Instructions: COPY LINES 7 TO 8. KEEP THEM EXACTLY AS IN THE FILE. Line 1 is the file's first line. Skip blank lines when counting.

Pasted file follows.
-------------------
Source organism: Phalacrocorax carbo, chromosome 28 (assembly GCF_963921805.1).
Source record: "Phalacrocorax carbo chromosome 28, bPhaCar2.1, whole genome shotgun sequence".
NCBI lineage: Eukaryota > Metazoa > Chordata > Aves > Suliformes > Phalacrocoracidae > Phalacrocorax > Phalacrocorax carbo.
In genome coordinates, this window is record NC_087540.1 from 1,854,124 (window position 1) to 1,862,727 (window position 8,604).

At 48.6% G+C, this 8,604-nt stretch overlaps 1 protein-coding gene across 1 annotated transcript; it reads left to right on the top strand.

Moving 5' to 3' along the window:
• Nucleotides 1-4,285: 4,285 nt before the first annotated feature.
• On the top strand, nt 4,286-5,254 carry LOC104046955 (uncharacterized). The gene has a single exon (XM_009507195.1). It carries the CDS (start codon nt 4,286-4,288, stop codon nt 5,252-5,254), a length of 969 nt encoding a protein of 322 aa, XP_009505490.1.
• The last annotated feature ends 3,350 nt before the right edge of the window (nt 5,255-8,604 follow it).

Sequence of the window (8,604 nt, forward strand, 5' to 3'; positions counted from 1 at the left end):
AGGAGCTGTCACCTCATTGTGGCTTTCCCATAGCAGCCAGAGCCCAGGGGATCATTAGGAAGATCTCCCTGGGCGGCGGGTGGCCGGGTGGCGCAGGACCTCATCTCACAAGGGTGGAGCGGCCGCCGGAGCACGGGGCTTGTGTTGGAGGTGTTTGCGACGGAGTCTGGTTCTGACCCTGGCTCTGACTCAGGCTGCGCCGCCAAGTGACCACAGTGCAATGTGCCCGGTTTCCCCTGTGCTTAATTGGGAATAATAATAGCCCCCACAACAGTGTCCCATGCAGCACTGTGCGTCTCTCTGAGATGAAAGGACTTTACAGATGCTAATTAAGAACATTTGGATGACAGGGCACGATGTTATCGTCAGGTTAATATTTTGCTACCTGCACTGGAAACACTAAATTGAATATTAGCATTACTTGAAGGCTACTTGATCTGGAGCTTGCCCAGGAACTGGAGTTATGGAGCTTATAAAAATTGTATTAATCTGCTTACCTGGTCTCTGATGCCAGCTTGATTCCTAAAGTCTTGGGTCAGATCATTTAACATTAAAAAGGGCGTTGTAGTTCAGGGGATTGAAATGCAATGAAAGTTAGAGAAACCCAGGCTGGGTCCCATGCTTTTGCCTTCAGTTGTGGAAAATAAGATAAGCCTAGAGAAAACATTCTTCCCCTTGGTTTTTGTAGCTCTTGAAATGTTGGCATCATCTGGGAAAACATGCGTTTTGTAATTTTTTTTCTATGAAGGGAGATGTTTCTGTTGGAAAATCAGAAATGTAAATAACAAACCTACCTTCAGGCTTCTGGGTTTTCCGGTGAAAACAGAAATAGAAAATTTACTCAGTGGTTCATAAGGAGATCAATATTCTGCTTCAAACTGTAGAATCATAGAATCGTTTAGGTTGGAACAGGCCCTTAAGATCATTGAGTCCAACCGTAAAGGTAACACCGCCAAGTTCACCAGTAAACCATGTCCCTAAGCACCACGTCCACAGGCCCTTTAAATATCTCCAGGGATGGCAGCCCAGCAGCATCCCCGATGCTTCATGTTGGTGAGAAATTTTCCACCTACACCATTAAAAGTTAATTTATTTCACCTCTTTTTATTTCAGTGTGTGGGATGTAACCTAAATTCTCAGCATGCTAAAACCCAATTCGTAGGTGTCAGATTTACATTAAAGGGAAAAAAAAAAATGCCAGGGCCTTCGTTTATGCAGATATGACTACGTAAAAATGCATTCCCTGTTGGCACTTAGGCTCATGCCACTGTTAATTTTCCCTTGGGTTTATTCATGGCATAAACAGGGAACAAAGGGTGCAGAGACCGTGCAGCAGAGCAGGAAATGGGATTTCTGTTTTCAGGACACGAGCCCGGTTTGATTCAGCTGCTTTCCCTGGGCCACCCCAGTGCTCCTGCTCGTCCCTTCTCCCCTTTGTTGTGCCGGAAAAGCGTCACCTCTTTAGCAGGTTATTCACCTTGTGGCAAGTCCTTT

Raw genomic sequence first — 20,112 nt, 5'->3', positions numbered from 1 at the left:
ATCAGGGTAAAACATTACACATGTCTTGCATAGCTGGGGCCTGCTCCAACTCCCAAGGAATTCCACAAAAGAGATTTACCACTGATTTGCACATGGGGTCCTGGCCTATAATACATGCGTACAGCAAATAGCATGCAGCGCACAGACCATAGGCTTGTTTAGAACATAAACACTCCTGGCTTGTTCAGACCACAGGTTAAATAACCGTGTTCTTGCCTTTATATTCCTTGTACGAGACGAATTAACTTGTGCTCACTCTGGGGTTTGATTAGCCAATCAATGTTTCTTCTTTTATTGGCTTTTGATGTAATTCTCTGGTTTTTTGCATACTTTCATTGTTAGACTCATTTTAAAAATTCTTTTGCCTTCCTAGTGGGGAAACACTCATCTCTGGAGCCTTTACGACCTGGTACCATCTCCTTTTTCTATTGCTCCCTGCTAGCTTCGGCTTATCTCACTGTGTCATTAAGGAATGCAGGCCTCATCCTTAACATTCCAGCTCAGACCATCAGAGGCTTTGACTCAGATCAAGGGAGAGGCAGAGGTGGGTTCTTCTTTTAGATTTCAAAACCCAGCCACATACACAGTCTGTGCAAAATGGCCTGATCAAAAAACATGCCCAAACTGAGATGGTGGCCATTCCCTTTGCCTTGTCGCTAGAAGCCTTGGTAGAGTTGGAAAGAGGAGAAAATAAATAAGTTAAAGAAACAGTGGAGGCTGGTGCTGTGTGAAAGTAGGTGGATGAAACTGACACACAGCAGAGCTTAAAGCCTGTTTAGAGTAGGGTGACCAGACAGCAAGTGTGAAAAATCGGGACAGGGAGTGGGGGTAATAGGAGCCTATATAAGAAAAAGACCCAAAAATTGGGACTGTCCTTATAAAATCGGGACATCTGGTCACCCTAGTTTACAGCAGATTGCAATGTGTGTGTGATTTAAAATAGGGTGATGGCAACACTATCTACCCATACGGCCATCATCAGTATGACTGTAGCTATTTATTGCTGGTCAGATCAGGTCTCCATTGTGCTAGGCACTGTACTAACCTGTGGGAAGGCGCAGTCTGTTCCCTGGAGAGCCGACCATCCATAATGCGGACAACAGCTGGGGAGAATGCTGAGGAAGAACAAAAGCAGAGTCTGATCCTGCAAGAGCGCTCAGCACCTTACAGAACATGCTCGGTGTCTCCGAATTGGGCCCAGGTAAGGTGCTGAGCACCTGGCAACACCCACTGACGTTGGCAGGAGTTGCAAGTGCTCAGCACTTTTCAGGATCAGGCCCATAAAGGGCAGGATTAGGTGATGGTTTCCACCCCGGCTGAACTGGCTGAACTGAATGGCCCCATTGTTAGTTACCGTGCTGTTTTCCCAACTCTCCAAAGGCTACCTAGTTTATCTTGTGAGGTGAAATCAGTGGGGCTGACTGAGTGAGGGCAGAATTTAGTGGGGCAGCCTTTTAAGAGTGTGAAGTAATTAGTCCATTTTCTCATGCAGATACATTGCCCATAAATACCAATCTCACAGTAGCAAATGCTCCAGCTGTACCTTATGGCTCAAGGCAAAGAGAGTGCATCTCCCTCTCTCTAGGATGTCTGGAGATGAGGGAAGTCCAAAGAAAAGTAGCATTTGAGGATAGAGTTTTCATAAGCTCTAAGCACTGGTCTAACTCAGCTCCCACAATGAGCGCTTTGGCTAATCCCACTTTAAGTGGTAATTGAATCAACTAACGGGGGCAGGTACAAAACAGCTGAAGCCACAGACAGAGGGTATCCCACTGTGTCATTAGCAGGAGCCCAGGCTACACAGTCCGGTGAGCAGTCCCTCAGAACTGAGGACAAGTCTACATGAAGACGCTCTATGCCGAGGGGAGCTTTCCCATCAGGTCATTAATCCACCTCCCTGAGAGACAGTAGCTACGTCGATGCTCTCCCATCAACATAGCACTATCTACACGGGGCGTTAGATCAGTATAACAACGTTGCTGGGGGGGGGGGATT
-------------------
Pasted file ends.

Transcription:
• Nucleotides 1-4,285: 4,285 nt before the first annotated feature.
• On the top strand, nt 4,286-5,254 carry LOC104046955 (uncharacterized). The gene has a single exon (XM_009507195.1). It carries the CDS (start codon nt 4,286-4,288, stop codon nt 5,252-5,254), a length of 969 nt encoding a protein of 322 aa, XP_009505490.1.